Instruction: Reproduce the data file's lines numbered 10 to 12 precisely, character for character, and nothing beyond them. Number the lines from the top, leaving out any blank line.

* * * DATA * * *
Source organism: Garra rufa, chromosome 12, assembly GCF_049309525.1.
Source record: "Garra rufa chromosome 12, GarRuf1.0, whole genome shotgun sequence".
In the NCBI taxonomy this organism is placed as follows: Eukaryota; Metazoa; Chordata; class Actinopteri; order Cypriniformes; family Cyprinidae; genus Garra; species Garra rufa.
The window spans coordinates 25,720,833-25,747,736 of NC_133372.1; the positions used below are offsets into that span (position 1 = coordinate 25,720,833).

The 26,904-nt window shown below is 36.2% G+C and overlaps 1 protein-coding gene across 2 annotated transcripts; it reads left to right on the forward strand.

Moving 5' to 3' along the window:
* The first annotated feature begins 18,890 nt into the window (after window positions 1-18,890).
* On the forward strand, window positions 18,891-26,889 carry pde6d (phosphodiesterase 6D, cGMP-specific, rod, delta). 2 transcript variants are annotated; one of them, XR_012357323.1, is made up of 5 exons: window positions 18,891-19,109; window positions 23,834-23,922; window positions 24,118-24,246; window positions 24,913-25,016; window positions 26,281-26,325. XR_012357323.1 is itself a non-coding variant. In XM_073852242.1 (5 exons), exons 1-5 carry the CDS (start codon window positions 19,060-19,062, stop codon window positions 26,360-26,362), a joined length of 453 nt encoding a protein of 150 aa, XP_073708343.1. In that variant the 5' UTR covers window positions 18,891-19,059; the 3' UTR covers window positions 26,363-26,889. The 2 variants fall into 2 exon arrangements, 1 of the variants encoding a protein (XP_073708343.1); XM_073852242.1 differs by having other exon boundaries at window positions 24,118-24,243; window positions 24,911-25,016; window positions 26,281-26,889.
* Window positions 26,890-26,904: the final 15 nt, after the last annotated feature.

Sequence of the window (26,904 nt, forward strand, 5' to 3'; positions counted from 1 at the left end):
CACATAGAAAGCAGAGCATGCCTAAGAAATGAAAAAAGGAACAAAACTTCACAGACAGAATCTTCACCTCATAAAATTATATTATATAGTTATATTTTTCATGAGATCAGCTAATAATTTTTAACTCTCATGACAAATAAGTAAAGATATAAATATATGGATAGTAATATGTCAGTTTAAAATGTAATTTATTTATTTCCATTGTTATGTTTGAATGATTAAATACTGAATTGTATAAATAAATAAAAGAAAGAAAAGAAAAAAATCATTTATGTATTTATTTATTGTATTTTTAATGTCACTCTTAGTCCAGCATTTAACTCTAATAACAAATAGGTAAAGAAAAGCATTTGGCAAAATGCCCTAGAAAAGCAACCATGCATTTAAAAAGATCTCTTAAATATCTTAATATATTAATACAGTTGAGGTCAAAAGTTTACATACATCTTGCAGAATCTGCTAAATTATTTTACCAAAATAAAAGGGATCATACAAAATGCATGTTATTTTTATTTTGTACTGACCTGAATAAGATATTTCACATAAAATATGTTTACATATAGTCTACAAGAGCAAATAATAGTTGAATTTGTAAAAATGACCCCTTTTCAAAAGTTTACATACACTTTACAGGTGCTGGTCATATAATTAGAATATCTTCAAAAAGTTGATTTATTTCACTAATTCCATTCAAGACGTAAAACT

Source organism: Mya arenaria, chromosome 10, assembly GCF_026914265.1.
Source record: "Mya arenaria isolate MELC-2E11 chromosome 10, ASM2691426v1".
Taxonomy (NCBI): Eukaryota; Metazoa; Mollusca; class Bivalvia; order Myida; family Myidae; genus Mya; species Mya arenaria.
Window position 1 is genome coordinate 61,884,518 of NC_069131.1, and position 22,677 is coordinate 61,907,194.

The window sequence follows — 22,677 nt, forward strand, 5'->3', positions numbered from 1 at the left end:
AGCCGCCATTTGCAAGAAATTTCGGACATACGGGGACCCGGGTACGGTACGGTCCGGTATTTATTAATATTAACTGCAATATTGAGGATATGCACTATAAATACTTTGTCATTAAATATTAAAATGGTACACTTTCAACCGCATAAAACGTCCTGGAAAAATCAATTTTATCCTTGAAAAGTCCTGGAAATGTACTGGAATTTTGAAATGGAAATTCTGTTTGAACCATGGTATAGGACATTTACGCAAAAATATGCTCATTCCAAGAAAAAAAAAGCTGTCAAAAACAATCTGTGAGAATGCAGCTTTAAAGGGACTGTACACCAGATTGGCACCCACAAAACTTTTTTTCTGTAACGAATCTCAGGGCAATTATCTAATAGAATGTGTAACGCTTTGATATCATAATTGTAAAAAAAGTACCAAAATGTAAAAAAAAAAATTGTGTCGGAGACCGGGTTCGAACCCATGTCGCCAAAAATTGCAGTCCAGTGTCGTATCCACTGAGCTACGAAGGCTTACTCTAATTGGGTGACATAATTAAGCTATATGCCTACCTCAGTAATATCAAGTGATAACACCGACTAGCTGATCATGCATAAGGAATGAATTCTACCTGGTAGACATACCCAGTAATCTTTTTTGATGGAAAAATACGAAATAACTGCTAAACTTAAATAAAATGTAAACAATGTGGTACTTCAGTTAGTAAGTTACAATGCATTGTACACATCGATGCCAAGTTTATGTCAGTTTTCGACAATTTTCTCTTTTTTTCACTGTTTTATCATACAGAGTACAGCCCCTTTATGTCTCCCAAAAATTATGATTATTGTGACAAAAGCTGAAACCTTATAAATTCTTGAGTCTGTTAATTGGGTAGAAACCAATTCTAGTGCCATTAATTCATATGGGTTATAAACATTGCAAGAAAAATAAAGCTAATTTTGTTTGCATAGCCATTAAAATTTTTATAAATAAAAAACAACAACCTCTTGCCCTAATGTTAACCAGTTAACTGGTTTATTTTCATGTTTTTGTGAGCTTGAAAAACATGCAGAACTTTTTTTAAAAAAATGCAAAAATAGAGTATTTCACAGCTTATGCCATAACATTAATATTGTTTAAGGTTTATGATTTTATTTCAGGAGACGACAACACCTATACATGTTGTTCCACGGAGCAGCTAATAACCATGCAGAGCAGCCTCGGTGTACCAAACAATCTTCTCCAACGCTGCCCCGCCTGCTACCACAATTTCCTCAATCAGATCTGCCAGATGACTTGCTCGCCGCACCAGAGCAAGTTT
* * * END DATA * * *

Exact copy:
Sequence of the window (26,904 nt, forward strand, 5' to 3'; positions counted from 1 at the left end):
CACATAGAAAGCAGAGCATGCCTAAGAAATGAAAAAAGGAACAAAACTTCACAGACAGAATCTTCACCTCATAAAATTATATTATATAGTTATATTTTTCATGAGATCAGCTAATAATTTTTAACTCTCATGACAAATAAGTAAAGATATAAATATATGGATAGTAATATGTCAGTTTAAAATGTAATTTATTTATTTCCATTGTTATGTTTGAATGATTAAATACTGAATTGTATAAATAAATAAAAGAAAGAAAAGAAAAAAATCATTTATGTATTTATTTATTGTATTTTTAATGTCACTCTTAGTCCAGCATTTAACTCTAATAACAAATAGGTAAAGAAAAGCATTTGGCAAAATGCCCTAGAAAAGCAACCATGCATTTAAAAAGATCTCTTAAATATCTTAATATATTAATACAGTTGAGGTCAAAAGTTTACATACATCTTGCAGAATCTGCTAAATTATTTTACCAAAATAAAAGGGATCATACAAAATGCATGTTATTTTTATTTTGTACTGACCTGAATAAGATATTTCACATAAAATATGTTTACATATAGTCTACAAGAGCAAATAATAGTTGAATTTGTAAAAATGACCCCTTTTCAAAAGTTTACATACACTTTACAGGTGCTGGTCATATAATTAGAATATCTTCAAAAAGTTGATTTATTTCACTAATTCCATTCAAGACGTAAAACT

Source organism: Mya arenaria, chromosome 10, assembly GCF_026914265.1.